The Little Book of Ghosts

The Little Book of Ghosts

by Paul Adams


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This spine-chilling book features intriguing, obscure, and strange trivia about all things that go bump in the night. Here you will find haunted houses and castles, parks and woods, highways and byways, phantom animals, royal ghosts, angry poltergeists, and haunted objects. Also included are spooky séances and time slip ghosts, as well as some of the famous ghost-hunters themselves, including Harry Price, Elliott O’Donnell, and R. Thurston Hopkins. Anyone curious enough to pick up this book will be terrified, enthralled, and never short of facts about the mysterious realm of ghosts and haunted places.

Product Details

ISBN-13: 9780750985635
Publisher: The History Press
Publication date: 06/01/2018
Edition description: Reprint
Pages: 192
Sales rank: 811,245
Product dimensions: 5.00(w) x 7.75(h) x 0.60(d)

About the Author

Paul Adams is a paranormal historian and the co-founder of The Chiltern Society for Psychical Research. He is the author of Ghosts & Gallows and co-author of Extreme Hauntings: Britain’s Most Terrifying Ghosts.

Read an Excerpt

The Little Book of Ghosts

By Paul Adams

The History Press

Copyright © 2014 Paul Adams,
All rights reserved.
ISBN: 978-0-7509-5779-3



Ghosts and ghostly phenomena broadly fall into four basic categories: visual phenomena, normally the sighting of some form of apparition, most often that of a person or human figure; audible phenomena, such as footsteps, voices, music, or other type of recognisable sound; physical phenomena, normally the movement or displacement of objects; and sense phenomena, which can include changes in temperature, smells and odours, together with other forms of experience, such as a feeling of unease, fear or sickness. Hauntings can involve one or more combinations of these basic categories, and the first category, that of apparitions, can itself be divided into several sub-sections which are themselves categories in their own right.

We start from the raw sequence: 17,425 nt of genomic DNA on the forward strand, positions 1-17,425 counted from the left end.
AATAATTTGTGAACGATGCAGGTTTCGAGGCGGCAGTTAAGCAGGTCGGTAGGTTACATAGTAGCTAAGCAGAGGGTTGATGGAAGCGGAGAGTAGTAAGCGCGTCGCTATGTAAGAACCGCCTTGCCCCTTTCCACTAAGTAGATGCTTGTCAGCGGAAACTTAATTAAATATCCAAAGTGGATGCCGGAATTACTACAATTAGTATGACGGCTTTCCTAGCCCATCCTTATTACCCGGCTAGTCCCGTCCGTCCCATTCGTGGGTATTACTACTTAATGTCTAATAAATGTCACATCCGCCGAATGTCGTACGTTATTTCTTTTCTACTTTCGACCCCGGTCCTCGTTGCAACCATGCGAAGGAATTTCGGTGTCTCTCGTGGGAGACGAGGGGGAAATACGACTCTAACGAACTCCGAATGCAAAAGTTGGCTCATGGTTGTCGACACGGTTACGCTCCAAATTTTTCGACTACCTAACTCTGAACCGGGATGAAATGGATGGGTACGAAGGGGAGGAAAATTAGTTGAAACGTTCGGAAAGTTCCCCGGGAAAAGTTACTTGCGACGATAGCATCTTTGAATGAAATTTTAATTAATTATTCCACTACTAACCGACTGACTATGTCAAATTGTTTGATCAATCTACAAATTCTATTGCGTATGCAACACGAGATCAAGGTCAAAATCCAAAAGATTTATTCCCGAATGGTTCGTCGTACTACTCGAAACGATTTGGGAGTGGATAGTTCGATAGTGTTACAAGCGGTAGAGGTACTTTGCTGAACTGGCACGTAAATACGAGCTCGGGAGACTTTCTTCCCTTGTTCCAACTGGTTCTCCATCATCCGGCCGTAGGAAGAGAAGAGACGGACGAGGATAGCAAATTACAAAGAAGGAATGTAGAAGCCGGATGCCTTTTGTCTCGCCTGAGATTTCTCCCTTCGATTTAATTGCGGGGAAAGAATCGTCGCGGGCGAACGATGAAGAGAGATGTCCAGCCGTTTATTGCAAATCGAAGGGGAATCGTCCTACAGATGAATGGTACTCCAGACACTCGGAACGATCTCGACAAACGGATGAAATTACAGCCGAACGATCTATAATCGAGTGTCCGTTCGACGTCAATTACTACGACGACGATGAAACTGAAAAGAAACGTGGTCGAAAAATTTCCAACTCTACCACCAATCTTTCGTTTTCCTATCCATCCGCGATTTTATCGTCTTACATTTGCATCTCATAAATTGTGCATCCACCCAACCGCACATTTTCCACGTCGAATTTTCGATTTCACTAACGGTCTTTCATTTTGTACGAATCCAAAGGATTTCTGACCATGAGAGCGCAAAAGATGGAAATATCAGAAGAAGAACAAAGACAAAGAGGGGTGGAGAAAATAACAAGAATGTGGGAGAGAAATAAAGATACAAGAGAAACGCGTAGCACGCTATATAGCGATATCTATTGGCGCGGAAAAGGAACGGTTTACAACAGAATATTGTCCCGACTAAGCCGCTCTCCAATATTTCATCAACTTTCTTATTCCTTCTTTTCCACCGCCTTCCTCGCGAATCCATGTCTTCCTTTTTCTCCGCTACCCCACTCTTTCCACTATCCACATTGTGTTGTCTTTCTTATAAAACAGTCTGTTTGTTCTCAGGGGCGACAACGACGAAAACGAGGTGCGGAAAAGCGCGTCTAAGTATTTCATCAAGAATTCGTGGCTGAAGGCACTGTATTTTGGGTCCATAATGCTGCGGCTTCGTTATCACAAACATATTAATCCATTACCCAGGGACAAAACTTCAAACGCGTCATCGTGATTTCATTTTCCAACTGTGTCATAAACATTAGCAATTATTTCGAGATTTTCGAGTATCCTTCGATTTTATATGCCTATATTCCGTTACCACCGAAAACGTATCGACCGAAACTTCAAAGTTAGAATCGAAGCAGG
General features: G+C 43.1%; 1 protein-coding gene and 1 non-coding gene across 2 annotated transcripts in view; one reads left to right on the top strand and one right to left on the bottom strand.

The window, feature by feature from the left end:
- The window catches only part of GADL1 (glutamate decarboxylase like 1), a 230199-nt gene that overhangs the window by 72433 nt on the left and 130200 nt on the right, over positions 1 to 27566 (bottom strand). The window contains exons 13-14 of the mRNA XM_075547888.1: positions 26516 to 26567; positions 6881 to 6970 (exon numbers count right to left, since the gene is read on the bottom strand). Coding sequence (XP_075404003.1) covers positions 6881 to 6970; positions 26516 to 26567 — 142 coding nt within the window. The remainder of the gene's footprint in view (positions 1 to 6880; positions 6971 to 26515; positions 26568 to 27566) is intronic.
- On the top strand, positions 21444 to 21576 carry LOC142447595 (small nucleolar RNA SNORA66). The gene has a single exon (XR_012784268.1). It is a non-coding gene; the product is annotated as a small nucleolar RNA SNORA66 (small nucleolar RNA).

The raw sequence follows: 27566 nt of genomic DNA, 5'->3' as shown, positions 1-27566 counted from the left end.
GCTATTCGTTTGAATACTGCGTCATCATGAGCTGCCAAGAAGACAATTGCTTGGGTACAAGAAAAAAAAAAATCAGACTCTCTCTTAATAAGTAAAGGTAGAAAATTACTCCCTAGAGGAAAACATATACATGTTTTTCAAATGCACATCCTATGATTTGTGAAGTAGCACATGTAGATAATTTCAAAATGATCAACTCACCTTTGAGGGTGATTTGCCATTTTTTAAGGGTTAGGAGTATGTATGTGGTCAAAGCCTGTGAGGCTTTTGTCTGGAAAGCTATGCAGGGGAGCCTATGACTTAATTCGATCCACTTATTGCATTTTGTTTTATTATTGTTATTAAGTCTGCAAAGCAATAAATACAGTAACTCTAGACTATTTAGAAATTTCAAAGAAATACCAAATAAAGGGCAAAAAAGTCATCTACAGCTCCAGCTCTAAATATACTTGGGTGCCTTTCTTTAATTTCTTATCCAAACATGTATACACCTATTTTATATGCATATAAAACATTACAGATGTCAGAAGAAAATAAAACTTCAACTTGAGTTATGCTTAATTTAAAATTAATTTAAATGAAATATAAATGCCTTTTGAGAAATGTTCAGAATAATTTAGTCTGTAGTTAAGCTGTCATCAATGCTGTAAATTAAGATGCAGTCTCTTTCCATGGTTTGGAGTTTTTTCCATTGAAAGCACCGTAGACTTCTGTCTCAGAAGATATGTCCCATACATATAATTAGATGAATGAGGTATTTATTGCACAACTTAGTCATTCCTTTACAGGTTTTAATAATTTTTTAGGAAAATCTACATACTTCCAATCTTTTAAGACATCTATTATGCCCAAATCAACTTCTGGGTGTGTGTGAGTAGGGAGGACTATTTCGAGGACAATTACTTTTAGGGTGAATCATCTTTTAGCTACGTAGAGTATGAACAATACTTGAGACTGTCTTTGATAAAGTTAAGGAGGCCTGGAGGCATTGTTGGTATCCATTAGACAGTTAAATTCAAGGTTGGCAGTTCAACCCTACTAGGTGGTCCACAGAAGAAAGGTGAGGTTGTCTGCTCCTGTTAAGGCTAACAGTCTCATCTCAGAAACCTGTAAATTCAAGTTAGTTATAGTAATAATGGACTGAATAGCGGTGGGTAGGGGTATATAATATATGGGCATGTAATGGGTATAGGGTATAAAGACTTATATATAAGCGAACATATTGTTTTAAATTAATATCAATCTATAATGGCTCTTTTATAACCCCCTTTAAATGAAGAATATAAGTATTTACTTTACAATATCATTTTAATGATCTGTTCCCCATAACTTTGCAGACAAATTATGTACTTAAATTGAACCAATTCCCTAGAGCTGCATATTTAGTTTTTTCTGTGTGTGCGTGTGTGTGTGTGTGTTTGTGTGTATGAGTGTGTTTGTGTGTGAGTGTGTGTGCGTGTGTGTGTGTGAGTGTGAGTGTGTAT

Many reported sightings of ghosts and ghostly figures seem to be little more than brief replays of events from the past that appear to have become imprinted in some unknown way in the fabric or atmosphere of a building or location, and which then become active and replay in the presence of a suitably sensitive or psychically endowed person. As such, they behave like a form of supernatural recording and have no apparent intelligence or awareness of either the witness or their temporary modern surroundings. These stone tape ghosts or residual hauntings go against the idea of a spirit world and the survival of a soul or some part of the human personality after physical death, particularly as they appear along with non-living and inanimate objects such as ghostly vehicles, weapons and other similar items.

The term 'stone tape' was coined by Tom (T.C.) Lethbridge (1901–1971), a former Cambridge don and parapsychologist who has been described as the 'Einstein of the paranormal'. The Stone Tape was also the title of a 1972 television play by Quatermass writer Nigel Kneale, which dramatised the concept of residual hauntings in a science fiction format.

Stone tape ghosts can involve both small- and large-scale hauntings. In 1968, two Lancashire schoolgirls, Valerie Sandham and Hazel Coulton, both (independently) saw the apparition of a hooded monk-like figure in a classroom at Penwortham Secondary School on the outskirts of Preston. The ghost appeared like a 'moving cardboard cutout, mistily filled in' projected on to the wall and lasted a few minutes before fading away. Over 300 years earlier, on 23 October 1642, Prince Rupert of the Rhine commanded a 15,000-strong army against an equally large opposing force at the Battle of Edgehill in Warwickshire. Over 1,000 men lost their lives in a single afternoon. A month later, shepherds and local people reported seeing visions of soldiers again locked in combat, accompanied by the supernatural sounds of cannon and musket fire. On Christmas Eve of the same year, the Edgehill ghosts returned and a group of investigating officers instructed by Charles II to make enquiries into the happenings confirmed that they had seen the phantom re-enactment for themselves, and had also recognised the apparition of Prince Rupert, the king's nephew, who at the time was still very much alive.

In keeping with their 'playback' nature, apparitions involved in residual hauntings are often seen performing identical tasks or actions every time they make an appearance and are seen by independent witnesses. At Buriton Manor, a Tudor building near Petersfield in Hampshire, the figure of a young maid that haunts the courtyard vanishes through one of the high brick walls where once a doorway existed, leading towards the nearby church. For several years an unidentified figure stepping out of a wall – where a blocked-up doorway was later found during refurbishment work – frightened children in a nursery room at Salisbury Hall near London Colney in Hertfordshire. It is well-known that stone tape apparitions often appear to trace the paths of former building layouts that, in time, have been altered or changed in some way. Ghosts can appear floating above or sunken into the floor or stairway of a house where the level has been either raised or lowered over the years.